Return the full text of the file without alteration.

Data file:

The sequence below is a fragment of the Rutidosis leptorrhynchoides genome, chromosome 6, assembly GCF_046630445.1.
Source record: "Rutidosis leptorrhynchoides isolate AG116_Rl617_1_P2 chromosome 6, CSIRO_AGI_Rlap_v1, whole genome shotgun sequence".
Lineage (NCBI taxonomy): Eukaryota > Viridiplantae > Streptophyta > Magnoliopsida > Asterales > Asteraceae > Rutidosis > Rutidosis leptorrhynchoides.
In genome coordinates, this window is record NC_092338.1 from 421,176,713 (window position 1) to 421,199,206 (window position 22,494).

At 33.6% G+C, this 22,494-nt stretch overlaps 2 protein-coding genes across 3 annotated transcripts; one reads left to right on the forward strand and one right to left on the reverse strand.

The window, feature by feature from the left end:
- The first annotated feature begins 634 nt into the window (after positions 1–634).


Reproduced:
The sequence below is a fragment of the Rutidosis leptorrhynchoides genome, chromosome 6, assembly GCF_046630445.1.
Source record: "Rutidosis leptorrhynchoides isolate AG116_Rl617_1_P2 chromosome 6, CSIRO_AGI_Rlap_v1, whole genome shotgun sequence".
Lineage (NCBI taxonomy): Eukaryota > Viridiplantae > Streptophyta > Magnoliopsida > Asterales > Asteraceae > Rutidosis > Rutidosis leptorrhynchoides.
In genome coordinates, this window is record NC_092338.1 from 421,176,713 (window position 1) to 421,199,206 (window position 22,494).

At 33.6% G+C, this 22,494-nt stretch overlaps 2 protein-coding genes across 3 annotated transcripts; one reads left to right on the forward strand and one right to left on the reverse strand.

The window, feature by feature from the left end:
- The first annotated feature begins 634 nt into the window (after positions 1–634).